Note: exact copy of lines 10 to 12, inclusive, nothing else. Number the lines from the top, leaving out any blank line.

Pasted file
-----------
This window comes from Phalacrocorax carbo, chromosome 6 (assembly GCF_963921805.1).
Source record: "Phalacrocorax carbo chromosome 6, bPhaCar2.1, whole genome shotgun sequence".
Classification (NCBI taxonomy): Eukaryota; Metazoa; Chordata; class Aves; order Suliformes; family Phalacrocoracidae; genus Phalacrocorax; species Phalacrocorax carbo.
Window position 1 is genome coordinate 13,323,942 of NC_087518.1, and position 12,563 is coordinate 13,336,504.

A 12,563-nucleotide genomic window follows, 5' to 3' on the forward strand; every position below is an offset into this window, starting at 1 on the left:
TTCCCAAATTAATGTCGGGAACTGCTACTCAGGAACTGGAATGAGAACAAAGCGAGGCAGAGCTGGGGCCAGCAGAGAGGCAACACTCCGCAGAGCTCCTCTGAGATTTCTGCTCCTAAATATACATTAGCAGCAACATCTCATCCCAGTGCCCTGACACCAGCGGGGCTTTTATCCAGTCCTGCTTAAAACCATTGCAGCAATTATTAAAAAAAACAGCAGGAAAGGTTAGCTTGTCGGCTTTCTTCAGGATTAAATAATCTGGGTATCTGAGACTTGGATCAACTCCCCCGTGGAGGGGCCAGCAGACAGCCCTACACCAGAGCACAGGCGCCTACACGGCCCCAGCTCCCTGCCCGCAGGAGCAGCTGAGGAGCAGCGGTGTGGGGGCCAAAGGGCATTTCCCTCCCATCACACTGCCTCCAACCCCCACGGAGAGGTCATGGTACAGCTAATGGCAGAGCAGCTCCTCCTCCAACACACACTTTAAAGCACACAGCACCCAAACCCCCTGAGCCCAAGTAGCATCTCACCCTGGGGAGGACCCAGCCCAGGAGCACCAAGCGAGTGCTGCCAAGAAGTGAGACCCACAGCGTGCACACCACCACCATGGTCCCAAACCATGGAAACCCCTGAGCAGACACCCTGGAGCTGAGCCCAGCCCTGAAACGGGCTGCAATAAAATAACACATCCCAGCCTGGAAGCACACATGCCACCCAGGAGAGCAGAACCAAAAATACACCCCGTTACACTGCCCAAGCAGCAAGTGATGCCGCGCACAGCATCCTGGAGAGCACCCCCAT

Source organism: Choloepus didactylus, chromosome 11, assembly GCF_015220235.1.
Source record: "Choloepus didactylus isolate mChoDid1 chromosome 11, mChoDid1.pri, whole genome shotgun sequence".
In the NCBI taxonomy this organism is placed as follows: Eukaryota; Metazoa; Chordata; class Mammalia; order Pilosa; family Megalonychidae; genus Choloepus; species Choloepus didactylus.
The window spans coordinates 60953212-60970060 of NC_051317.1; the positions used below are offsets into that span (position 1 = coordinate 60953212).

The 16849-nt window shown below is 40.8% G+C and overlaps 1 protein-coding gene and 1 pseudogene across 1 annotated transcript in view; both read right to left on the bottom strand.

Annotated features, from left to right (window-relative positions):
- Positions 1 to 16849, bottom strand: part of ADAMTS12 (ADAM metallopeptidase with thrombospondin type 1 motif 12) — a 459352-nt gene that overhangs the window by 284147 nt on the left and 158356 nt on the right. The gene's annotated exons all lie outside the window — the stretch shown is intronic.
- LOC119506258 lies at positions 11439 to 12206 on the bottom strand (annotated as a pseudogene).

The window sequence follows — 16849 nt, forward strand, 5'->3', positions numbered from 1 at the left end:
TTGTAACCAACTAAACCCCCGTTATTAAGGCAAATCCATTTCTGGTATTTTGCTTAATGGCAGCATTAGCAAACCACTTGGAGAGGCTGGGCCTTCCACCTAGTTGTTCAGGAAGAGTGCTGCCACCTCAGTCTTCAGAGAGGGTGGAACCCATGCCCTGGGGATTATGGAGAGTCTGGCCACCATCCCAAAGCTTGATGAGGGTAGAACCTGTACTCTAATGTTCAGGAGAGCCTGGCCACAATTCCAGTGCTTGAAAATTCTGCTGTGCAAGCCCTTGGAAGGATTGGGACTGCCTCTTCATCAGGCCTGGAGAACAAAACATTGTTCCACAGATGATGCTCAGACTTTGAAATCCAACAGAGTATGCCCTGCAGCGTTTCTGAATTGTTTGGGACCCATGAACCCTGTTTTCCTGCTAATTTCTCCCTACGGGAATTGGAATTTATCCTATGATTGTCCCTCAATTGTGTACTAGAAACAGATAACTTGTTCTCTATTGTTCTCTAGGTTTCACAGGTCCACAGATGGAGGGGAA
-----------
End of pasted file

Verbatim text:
The window spans coordinates 60953212-60970060 of NC_051317.1; the positions used below are offsets into that span (position 1 = coordinate 60953212).

The 16849-nt window shown below is 40.8% G+C and overlaps 1 protein-coding gene and 1 pseudogene across 1 annotated transcript in view; both read right to left on the bottom strand.

Annotated features, from left to right (window-relative positions):